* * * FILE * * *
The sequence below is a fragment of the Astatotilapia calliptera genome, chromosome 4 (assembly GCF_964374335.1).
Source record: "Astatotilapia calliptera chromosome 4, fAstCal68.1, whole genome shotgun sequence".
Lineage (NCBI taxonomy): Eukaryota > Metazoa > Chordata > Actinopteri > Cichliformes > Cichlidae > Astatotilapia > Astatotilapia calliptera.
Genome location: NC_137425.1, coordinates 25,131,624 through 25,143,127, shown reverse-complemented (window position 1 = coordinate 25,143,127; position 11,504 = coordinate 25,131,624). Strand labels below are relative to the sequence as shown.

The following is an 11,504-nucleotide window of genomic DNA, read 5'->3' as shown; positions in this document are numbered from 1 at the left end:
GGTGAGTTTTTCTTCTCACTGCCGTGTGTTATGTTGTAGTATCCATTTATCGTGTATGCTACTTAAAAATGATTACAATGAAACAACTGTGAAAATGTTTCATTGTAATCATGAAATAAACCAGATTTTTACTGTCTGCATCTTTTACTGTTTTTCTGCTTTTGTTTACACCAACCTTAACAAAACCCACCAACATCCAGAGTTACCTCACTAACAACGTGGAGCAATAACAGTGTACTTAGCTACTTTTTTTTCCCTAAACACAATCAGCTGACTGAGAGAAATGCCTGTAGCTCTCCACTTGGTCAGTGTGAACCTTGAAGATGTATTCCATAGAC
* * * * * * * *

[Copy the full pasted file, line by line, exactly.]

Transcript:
The sequence below is a fragment of the Astatotilapia calliptera genome, chromosome 4 (assembly GCF_964374335.1).
Source record: "Astatotilapia calliptera chromosome 4, fAstCal68.1, whole genome shotgun sequence".
Lineage (NCBI taxonomy): Eukaryota > Metazoa > Chordata > Actinopteri > Cichliformes > Cichlidae > Astatotilapia > Astatotilapia calliptera.
Genome location: NC_137425.1, coordinates 25,131,624 through 25,143,127, shown reverse-complemented (window position 1 = coordinate 25,143,127; position 11,504 = coordinate 25,131,624). Strand labels below are relative to the sequence as shown.

The following is an 11,504-nucleotide window of genomic DNA, read 5'->3' as shown; positions in this document are numbered from 1 at the left end:
GGTGAGTTTTTCTTCTCACTGCCGTGTGTTATGTTGTAGTATCCATTTATCGTGTATGCTACTTAAAAATGATTACAATGAAACAACTGTGAAAATGTTTCATTGTAATCATGAAATAAACCAGATTTTTACTGTCTGCATCTTTTACTGTTTTTCTGCTTTTGTTTACACCAACCTTAACAAAACCCACCAACATCCAGAGTTACCTCACTAACAACGTGGAGCAATAACAGTGTACTTAGCTACTTTTTTTTCCCTAAACACAATCAGCTGACTGAGAGAAATGCCTGTAGCTCTCCACTTGGTCAGTGTGAACCTTGAAGATGTATTCCATAGAC